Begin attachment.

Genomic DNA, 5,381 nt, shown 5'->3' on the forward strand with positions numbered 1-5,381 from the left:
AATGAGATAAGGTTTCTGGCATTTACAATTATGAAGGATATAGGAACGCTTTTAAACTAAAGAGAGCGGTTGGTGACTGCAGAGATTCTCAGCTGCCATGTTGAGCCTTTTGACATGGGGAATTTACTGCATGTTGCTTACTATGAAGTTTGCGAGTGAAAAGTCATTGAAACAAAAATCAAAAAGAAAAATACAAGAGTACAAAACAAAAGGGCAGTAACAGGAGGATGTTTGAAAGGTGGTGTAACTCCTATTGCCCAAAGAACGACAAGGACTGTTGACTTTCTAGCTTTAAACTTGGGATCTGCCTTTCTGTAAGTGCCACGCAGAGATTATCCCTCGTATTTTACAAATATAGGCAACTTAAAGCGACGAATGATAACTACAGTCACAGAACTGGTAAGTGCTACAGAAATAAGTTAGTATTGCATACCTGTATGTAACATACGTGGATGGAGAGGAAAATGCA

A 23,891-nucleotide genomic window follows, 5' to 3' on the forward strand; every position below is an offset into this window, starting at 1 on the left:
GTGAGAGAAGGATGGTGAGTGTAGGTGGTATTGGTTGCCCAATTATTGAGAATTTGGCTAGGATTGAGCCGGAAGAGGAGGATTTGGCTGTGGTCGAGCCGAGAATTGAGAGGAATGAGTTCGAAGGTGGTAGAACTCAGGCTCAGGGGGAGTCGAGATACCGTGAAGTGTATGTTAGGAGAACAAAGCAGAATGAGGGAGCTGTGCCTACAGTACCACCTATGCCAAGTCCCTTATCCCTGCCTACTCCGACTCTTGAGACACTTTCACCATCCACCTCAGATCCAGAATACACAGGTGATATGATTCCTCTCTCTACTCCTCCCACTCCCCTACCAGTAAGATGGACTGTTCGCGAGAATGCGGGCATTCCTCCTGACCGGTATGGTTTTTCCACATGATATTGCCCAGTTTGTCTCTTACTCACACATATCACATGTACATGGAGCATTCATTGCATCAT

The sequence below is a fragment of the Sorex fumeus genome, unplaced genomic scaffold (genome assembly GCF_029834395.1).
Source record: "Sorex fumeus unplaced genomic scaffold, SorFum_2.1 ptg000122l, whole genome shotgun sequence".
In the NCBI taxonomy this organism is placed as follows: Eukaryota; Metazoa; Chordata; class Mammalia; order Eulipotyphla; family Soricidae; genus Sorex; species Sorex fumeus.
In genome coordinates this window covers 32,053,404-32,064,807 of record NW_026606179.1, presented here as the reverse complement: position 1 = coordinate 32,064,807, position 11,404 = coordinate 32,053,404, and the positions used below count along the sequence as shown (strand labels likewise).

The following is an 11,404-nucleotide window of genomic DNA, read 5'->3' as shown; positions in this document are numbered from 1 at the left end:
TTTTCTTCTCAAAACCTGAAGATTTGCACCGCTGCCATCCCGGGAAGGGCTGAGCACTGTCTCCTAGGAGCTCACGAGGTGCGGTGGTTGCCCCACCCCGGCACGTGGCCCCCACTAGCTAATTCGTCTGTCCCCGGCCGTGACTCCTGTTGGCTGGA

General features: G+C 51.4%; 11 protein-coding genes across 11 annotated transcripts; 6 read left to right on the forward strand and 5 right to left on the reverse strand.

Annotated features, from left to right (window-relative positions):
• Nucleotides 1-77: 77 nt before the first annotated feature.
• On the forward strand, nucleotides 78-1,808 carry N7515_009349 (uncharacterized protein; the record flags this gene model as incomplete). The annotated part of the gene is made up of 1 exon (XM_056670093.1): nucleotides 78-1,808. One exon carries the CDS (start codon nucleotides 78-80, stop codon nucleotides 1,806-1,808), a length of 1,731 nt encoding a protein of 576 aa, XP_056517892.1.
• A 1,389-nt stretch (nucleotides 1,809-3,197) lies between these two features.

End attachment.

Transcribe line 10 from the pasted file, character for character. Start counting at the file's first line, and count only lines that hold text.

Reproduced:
TTTTCTTCTCAAAACCTGAAGATTTGCACCGCTGCCATCCCGGGAAGGGCTGAGCACTGTCTCCTAGGAGCTCACGAGGTGCGGTGGTTGCCCCACCCCGGCACGTGGCCCCCACTAGCTAATTCGTCTGTCCCCGGCCGTGACTCCTGTTGGCTGGA